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Crown Molding Installation - Part 1

Part 2

Crown molding adds that special touch of class to any room, as shown in Figure 1, 2, 3 & 4.

crown molding inside home 1
Figure 1 - Crown molding

Where twenty years ago crown molding was only available in wood, crown molding now comes made of a variety of materials that include wood, Styrofoam, polyurethanes and molded plaster, making it affordable to most homeowners and many of the new materials have made the installation easier allowing the DIY home handyman to incorporate crown moldings in any home improvement project.

crown molding inside home 2
Figure 2 - Crown molding
crown molding inside home 3
Figure 3 - Crown molding
crown molding inside home 4
Figure 4 - Crown molding

Installing crown molding can be a finicky project, it takes patience and care to end up with a proper finished appearance. It is much easier to install crown molding if the intent is to have a painted finish rather than installing a wood product that is to be left with its natural finish or to be stained.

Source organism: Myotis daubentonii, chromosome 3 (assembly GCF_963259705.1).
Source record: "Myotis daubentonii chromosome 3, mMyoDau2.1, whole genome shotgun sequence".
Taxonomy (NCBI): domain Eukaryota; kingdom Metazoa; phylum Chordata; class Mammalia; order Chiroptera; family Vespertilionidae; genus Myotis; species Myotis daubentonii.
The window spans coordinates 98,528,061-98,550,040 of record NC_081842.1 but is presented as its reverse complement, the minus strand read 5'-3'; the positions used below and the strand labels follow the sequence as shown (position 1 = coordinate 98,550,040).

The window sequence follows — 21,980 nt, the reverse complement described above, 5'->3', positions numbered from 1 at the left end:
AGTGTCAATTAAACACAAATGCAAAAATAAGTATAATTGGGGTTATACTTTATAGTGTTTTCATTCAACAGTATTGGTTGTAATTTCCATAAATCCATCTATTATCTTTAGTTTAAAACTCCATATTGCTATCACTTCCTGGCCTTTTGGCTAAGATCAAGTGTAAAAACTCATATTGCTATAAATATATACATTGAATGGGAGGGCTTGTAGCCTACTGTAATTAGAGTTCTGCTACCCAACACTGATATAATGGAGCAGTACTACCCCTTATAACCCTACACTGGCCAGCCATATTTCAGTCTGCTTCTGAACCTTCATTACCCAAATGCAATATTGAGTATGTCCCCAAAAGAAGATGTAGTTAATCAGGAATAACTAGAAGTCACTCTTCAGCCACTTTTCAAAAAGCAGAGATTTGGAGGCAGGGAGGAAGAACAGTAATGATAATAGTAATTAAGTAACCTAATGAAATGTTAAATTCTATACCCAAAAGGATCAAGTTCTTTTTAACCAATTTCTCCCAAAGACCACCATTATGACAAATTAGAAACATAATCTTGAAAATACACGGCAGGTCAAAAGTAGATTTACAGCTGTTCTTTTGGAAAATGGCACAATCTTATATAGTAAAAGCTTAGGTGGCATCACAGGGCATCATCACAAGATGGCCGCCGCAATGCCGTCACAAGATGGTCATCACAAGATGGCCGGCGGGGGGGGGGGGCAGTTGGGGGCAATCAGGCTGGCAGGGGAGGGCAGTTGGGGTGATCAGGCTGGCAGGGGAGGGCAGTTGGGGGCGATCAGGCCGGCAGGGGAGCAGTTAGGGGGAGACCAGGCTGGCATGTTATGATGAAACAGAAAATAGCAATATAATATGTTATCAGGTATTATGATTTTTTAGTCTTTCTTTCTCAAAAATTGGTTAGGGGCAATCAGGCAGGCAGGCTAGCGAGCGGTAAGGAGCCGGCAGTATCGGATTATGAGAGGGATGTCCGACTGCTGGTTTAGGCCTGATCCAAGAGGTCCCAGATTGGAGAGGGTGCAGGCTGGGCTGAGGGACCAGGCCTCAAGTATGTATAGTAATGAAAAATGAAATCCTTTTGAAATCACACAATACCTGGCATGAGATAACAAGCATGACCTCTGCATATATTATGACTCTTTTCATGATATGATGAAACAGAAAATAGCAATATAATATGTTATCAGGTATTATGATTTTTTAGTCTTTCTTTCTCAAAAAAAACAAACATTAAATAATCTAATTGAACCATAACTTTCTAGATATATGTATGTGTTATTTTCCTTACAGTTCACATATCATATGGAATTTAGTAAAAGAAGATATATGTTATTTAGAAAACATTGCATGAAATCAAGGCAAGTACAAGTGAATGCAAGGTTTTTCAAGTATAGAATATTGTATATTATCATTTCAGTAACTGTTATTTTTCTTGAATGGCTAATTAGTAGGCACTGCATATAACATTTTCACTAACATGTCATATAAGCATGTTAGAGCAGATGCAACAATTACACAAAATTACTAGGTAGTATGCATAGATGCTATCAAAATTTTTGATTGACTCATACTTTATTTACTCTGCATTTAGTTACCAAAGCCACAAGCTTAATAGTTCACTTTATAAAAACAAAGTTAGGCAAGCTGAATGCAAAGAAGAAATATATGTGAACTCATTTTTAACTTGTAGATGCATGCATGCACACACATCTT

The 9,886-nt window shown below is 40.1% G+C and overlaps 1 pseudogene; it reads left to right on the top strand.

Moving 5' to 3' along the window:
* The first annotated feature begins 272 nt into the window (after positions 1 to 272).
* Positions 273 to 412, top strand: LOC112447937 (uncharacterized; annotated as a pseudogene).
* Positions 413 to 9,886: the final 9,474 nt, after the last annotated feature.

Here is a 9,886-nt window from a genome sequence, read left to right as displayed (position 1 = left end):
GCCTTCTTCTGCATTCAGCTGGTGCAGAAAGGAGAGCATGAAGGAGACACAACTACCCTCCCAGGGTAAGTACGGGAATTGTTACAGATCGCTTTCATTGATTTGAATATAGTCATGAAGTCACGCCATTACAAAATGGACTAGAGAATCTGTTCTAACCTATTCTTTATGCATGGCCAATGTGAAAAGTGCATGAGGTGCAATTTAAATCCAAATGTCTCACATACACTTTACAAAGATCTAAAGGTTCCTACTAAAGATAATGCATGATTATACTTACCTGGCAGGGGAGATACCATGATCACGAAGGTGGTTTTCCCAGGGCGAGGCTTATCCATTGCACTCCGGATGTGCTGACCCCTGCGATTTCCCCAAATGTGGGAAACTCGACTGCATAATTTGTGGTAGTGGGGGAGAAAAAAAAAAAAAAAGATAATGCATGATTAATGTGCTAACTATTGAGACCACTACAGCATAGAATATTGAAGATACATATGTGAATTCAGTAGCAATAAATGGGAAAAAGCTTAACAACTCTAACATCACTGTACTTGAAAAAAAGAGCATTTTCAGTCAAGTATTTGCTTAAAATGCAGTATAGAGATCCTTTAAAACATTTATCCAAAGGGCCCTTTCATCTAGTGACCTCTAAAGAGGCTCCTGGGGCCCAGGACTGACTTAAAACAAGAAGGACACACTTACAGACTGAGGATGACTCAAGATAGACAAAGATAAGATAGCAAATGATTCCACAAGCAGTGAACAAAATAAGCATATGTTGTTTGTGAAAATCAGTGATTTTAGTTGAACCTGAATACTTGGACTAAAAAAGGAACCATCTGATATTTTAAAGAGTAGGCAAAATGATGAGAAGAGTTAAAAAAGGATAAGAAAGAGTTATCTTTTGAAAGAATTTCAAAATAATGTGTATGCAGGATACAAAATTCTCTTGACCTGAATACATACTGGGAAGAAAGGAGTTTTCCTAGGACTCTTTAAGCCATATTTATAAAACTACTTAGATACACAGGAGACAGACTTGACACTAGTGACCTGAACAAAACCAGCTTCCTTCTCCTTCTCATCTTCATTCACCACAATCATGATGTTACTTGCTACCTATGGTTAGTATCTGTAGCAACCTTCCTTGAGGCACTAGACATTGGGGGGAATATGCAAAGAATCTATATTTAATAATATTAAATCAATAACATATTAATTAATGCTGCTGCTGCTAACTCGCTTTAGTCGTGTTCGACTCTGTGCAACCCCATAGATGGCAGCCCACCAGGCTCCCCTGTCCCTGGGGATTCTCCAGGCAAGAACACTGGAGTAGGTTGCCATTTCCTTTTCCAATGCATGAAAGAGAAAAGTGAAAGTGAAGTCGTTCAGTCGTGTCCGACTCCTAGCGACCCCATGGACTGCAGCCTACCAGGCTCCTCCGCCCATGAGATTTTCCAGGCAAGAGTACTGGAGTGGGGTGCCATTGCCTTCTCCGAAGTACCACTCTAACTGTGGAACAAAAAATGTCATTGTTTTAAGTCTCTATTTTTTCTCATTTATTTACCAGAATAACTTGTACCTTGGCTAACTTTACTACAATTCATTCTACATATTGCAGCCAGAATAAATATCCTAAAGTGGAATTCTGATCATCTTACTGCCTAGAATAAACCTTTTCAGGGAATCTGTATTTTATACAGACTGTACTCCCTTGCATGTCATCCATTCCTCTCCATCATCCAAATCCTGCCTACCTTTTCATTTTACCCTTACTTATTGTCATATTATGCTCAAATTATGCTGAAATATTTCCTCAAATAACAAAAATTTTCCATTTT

The installation problem faced by most DIY home handymen is that house walls are not square and they are not true. Most walls bow in at the center as seen from end to end and bow in at the center as seen top to bottom as shown in Figures 5 and 6.

bowed walls
Figure 5 - Bow in Walls

Although, the bow is generally not visible to the naked eye, on a 10 foot wall it can be as much as 3/8 inch. That bow, which would not normally present a problem, presents a huge problem when trying to align an inner or outer miter joint between two pieces of crown molding.

fitting crown molding to bowed walls
Figure 6 - Bow in Walls

If you are using a crown molding that is not overly ornate, the gaps that are formed are easily filled with a wood fill or spackling compound, if the plan is to paint the crown molding. However if it is an ornate crown molding and/or natural wood or stained wood appearance, that you are looking for, then the jointing of the pieces becomes much more critical, as any of the fill products will not accept stain or wood finishes in the same manner as the wood molding. In this case a lot of trial and error is generally required to obtain an accurate joint.